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April 20, 2010

No Bill Means Civil Action

CONGRESS DAILY: Advocates: No Bill Means Civil Action
Friday, April 16, 2010

by Chris Strohm

Advocates who favor an overhaul of the nation's immigration laws said today the Obama administration and members of Congress must introduce comprehensive reform legislation by May 1 or face a backlash that will include mass demonstrations, civil disobedience and lack of votes in November.

The advocates, who held a conference call, said they are not willing to wait until after the November elections to enact immigration reform - an option Senate Majority Leader Reid floated this week.

"What we need right now is a bill to be introduced as soon as possible," said Gabe Gonzalez, director of the Campaign for Community Values. "You can expect weeks of actions following May 1 if a bill is not introduced."

They also want the Homeland Security Department to put a moratorium on a program that allows local police departments to enforce immigration laws, known as the 287g program. If no bill and moratorium are in place by May 1, millions of people will march in the streets and thousands will conduct civil disobedience, said Emma Lozano, executive director of Chicago's Centro Sin Fronteras.

"We are not a little loud tea party," she said.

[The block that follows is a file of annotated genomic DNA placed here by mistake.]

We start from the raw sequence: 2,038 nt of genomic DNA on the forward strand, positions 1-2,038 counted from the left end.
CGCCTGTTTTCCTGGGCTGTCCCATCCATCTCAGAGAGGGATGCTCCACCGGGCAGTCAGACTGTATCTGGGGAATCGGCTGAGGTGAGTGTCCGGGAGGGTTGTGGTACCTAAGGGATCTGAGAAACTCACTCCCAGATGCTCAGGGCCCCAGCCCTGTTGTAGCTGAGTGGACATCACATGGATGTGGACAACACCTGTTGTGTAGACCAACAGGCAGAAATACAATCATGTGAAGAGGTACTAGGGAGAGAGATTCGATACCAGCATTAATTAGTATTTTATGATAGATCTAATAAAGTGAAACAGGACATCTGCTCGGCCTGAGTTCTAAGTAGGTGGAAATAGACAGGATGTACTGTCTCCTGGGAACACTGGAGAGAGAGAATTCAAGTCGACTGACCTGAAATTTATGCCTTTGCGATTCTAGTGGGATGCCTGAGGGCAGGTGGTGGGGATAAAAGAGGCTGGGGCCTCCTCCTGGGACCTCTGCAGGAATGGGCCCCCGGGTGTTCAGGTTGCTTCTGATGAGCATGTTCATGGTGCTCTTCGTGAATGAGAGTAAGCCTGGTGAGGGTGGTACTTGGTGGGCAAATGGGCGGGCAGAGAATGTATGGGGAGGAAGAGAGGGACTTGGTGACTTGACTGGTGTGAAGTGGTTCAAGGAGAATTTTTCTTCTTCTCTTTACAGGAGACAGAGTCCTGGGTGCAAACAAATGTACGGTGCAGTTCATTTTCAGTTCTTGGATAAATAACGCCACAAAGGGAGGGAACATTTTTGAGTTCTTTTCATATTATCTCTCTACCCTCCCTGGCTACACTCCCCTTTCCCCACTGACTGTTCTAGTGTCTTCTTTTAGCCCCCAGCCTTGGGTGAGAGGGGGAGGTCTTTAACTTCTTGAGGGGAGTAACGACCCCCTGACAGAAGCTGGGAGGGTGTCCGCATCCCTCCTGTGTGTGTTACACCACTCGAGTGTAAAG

"We are aware that this is a hard, difficult fight, but we also know that inaction does not mean the problem will go away. It will only get worse," added Eliseo Medina, executive vice president of the Service Employees International Union. "This is not a question if there will be immigration reform. It's only a question of when."

Senate Judiciary Immigration Subcommittee Chairman Charles Schumer, D-N.Y., and Sen. Lindsey Graham, R-S.C., are in charge of writing an immigration bill. When asked earlier this week whether a bill would be introduced by the end of April, Schumer only said he wants to pass immigration reform this year and is waiting for a second Republican to help him and Graham introduce the bill.

Reid also touched off some controversy when he said Tuesday that the Senate will not take up immigration reform during the current work period, which lasts until Memorial Day. But advocates quickly responded, saying a bill could be marked up by Senate Judiciary in May and then brought to the Senate floor in June or July.

Posted by VisaLawyer at April 20, 2010 08:04 AM


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